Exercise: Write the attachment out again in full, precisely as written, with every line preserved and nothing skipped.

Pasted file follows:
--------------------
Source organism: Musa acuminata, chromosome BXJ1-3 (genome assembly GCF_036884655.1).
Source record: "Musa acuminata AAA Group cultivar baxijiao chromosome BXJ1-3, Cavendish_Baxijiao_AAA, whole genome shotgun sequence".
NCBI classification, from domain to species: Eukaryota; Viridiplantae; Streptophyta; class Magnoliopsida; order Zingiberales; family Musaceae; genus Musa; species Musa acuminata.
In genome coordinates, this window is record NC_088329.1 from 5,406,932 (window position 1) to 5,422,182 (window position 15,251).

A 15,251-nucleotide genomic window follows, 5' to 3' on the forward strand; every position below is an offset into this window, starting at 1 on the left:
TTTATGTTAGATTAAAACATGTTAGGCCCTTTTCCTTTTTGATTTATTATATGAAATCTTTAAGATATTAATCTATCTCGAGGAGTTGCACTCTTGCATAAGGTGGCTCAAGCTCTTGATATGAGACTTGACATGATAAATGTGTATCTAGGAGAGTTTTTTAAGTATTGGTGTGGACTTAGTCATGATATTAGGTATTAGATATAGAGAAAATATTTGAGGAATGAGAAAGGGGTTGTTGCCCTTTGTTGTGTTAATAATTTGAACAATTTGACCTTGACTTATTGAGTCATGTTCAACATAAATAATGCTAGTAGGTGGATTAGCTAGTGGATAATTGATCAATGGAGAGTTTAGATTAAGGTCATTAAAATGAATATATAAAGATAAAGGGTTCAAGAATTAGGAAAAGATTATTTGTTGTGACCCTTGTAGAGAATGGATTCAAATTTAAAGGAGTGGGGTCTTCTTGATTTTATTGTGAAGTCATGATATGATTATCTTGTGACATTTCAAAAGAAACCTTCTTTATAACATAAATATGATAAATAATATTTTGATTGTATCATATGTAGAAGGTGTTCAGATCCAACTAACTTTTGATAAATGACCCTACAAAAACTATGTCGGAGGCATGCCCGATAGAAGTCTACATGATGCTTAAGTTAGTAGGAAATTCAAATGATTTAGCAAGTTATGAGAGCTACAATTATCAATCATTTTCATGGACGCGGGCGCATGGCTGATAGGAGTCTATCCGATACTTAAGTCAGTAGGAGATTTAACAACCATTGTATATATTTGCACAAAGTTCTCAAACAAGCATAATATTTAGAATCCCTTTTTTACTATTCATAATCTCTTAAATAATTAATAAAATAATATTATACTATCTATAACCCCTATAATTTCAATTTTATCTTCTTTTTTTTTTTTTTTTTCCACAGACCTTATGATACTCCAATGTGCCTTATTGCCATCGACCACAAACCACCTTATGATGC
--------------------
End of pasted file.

Source organism: Musa acuminata, chromosome BXJ1-3 (genome assembly GCF_036884655.1).
Source record: "Musa acuminata AAA Group cultivar baxijiao chromosome BXJ1-3, Cavendish_Baxijiao_AAA, whole genome shotgun sequence".
NCBI classification, from domain to species: Eukaryota; Viridiplantae; Streptophyta; class Magnoliopsida; order Zingiberales; family Musaceae; genus Musa; species Musa acuminata.
In genome coordinates, this window is record NC_088329.1 from 5,406,932 (window position 1) to 5,422,182 (window position 15,251).

A 15,251-nucleotide genomic window follows, 5' to 3' on the forward strand; every position below is an offset into this window, starting at 1 on the left:
TTTATGTTAGATTAAAACATGTTAGGCCCTTTTCCTTTTTGATTTATTATATGAAATCTTTAAGATATTAATCTATCTCGAGGAGTTGCACTCTTGCATAAGGTGGCTCAAGCTCTTGATATGAGACTTGACATGATAAATGTGTATCTAGGAGAGTTTTTTAAGTATTGGTGTGGACTTAGTCATGATATTAGGTATTAGATATAGAGAAAATATTTGAGGAATGAGAAAGGGGTTGTTGCCCTTTGTTGTGTTAATAATTTGAACAATTTGACCTTGACTTATTGAGTCATGTTCAACATAAATAATGCTAGTAGGTGGATTAGCTAGTGGATAATTGATCAATGGAGAGTTTAGATTAAGGTCATTAAAATGAATATATAAAGATAAAGGGTTCAAGAATTAGGAAAAGATTATTTGTTGTGACCCTTGTAGAGAATGGATTCAAATTTAAAGGAGTGGGGTCTTCTTGATTTTATTGTGAAGTCATGATATGATTATCTTGTGACATTTCAAAAGAAACCTTCTTTATAACATAAATATGATAAATAATATTTTGATTGTATCATATGTAGAAGGTGTTCAGATCCAACTAACTTTTGATAAATGACCCTACAAAAACTATGTCGGAGGCATGCCCGATAGAAGTCTACATGATGCTTAAGTTAGTAGGAAATTCAAATGATTTAGCAAGTTATGAGAGCTACAATTATCAATCATTTTCATGGACGCGGGCGCATGGCTGATAGGAGTCTATCCGATACTTAAGTCAGTAGGAGATTTAACAACCATTGTATATATTTGCACAAAGTTCTCAAACAAGCATAATATTTAGAATCCCTTTTTTACTATTCATAATCTCTTAAATAATTAATAAAATAATATTATACTATCTATAACCCCTATAATTTCAATTTTATCTTCTTTTTTTTTTTTTTTTTCCACAGACCTTATGATACTCCAATGTGCCTTATTGCCATCGACCACAAACCACCTTATGATGC